Valley offers respite from heat
July 20, 2012
EAGLE COUNTY – You’ll still see the signs sometimes, in the windows of old diners or movie theaters that had then-new air conditioners: “20 degrees cooler inside!”
That old promise of relief from the heat is driving some travelers to book rooms in the Vail Valley, where, at least for the next few days, people on the Front Range can get at least 20 degrees of relief from the heat.
“We’ve had a lot of last-minute reservations, and a lot of people are citing the heat,” Vail Racquet Club General Manager Matt Ivy said. “People have such easy access to us – you just hop off the highway at East Vail.”
Ivy said the Racquet Club has had a fairly busy summer. June was down a bit from the previous year, Ivy said – perhaps due to the wildfires that tore through other areas of the state. But July is on pace to set a new record for the month, he said.
And, when the temperature is pushing triple digits in Denver, East Vail is still cool and – at least for this summer – relatively lush.
“I’ve seen more people on the (East Vail) trails the last couple of weekends than I’ve seen all summer,” said Kristina Johnson of the Vail Valley Partnership.
A lot of those people are staying in shade along those trails, so they can get in a little exercise while staying cool, she said.
The Partnership runs the web-based Vail on Sale program, which offers last-minute deals on lodging, and Johnson said that site has been doing well this summer.
“People are seeing an opportunity to come up here for all kinds of activities and events,” Johnson said, adding that she’s seen big crowds this summer at both the Minturn and Vail markets.
In West Vail, people are getting off the highway to stay at the Holiday Inn Apex Lodge. General manager Jason Yeash said his place has been seeing between 20 and 25 walk-in customers every night for the past couple of weeks. A lot of those people are saying they’re in Vail for a little cool air.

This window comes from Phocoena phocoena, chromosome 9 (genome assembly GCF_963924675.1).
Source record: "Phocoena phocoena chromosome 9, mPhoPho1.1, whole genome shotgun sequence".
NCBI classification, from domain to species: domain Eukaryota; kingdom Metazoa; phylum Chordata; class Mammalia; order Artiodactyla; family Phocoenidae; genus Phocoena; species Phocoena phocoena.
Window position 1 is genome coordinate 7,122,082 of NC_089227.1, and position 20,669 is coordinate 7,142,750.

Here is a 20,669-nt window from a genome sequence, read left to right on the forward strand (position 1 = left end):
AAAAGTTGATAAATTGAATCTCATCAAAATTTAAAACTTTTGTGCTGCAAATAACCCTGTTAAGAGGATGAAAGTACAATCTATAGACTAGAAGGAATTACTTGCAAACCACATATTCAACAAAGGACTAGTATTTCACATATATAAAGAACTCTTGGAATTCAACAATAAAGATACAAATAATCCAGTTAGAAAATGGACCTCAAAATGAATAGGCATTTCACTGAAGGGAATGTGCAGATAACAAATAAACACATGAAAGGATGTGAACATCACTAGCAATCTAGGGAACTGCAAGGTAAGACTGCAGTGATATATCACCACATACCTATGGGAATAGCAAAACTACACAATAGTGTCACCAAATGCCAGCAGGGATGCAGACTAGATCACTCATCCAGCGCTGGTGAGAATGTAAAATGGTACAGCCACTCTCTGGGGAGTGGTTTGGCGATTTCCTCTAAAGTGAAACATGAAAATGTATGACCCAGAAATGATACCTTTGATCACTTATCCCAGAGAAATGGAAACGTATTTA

“Denver people are running away from the heat,” Yeash said, adding that he’s seeing several customers from Grand Junction as well.
“My wife’s been down there for a few days now,” Yeash said. “She can’t wait to get back.”
Some lodges are sending out e-mails and other marketing materials with a beat-the-heat theme. Johnson said Simba Run in Vail recently sent out an e-mail blast encouraging people to beat the heat in the lodge’s big swimming pool.
The beat-the-heat crowd has flowed into one of the valley’s high-end lodges, too.
Park Hyatt Beaver Creek General Manager Robert Purdy said that hotel has seen good traffic from “leisure” travelers this summer. Many of those people are getting out of the heat, he said.
Purdy still has a home in the Denver area, and said he’s used numerous calls, texts and e-mails to draw his neighbors to the High Country.
More business is always welcome in the summer, but Yeash, like many hosts, said it would be great to have a little more notice before guests show up.
“I’ll come into work and learn the hotel sold out the night before,” Yeash said. “That’s great, but it would be nice to know.”